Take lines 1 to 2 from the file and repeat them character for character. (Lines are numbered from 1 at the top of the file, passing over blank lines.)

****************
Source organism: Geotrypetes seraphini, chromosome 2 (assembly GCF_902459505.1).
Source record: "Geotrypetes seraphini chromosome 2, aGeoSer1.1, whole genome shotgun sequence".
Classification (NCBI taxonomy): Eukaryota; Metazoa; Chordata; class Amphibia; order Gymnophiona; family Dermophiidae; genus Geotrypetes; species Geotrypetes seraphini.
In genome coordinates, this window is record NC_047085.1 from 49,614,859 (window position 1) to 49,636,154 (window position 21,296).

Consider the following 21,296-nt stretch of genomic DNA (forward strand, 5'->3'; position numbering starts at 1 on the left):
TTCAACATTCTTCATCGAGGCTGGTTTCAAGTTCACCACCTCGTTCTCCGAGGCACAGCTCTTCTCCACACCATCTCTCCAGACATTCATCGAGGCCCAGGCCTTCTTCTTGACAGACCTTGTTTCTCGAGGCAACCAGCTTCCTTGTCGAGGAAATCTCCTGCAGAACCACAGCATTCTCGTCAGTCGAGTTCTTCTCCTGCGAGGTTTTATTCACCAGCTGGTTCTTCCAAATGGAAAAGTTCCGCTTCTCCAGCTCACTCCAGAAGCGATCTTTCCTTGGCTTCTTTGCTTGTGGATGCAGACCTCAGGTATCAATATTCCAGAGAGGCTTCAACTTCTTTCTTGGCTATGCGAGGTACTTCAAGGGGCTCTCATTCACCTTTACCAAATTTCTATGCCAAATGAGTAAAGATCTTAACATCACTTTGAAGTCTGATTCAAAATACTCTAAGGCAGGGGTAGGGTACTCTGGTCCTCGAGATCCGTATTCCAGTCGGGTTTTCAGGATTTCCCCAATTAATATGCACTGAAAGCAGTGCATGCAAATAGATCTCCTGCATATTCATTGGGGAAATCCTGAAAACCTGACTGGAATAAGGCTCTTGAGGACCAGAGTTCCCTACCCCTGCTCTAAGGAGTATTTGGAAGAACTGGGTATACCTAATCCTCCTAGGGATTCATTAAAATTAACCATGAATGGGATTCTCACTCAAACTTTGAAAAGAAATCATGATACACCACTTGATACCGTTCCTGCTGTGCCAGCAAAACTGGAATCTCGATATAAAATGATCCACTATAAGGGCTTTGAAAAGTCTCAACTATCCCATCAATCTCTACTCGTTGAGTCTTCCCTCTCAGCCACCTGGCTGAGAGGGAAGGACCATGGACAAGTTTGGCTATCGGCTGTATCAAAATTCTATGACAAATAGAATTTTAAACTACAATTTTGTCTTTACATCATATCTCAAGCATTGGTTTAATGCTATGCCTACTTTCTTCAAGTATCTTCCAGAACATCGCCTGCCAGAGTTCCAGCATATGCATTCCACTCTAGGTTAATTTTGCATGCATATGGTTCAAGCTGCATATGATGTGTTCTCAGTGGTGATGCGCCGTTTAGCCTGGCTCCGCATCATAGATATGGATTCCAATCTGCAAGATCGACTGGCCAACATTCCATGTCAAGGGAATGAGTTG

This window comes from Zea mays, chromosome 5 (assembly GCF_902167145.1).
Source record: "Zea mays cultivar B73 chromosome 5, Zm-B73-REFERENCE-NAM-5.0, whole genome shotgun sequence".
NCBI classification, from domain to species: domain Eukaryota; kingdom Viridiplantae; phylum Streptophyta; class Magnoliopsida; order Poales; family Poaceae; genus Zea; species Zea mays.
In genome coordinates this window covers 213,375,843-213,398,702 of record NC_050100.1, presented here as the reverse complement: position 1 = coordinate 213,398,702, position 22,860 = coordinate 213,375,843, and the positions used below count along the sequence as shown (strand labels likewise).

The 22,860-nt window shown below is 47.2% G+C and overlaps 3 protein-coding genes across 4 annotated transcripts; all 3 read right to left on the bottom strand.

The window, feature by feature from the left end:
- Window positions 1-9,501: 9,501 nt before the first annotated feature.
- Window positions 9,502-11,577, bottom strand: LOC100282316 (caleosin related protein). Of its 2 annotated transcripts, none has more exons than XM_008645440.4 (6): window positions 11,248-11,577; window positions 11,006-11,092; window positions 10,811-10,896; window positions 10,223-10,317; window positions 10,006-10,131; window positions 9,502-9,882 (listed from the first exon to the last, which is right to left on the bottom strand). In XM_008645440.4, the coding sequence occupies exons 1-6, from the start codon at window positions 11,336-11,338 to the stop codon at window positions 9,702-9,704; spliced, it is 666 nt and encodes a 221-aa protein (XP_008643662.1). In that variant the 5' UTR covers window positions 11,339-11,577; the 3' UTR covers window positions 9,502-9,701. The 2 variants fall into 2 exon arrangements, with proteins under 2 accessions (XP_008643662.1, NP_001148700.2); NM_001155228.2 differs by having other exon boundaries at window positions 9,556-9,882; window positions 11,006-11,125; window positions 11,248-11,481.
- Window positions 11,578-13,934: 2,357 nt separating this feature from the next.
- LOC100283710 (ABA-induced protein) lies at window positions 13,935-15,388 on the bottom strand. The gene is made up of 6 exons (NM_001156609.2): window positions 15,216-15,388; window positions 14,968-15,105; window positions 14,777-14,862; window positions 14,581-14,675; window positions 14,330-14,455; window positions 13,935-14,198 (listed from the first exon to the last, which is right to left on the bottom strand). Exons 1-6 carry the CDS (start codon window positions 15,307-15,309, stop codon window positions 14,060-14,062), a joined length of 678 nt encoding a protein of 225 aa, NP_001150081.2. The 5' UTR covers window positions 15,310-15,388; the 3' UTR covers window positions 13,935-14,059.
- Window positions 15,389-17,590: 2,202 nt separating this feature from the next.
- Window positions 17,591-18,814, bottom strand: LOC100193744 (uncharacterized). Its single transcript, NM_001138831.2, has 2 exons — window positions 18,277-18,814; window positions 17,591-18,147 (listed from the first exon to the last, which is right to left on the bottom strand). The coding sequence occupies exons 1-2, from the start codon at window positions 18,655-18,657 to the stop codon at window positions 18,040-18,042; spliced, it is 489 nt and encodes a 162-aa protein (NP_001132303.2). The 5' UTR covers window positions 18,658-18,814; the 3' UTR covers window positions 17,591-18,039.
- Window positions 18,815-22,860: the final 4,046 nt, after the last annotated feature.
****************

Source organism: Geotrypetes seraphini, chromosome 2 (assembly GCF_902459505.1).
Source record: "Geotrypetes seraphini chromosome 2, aGeoSer1.1, whole genome shotgun sequence".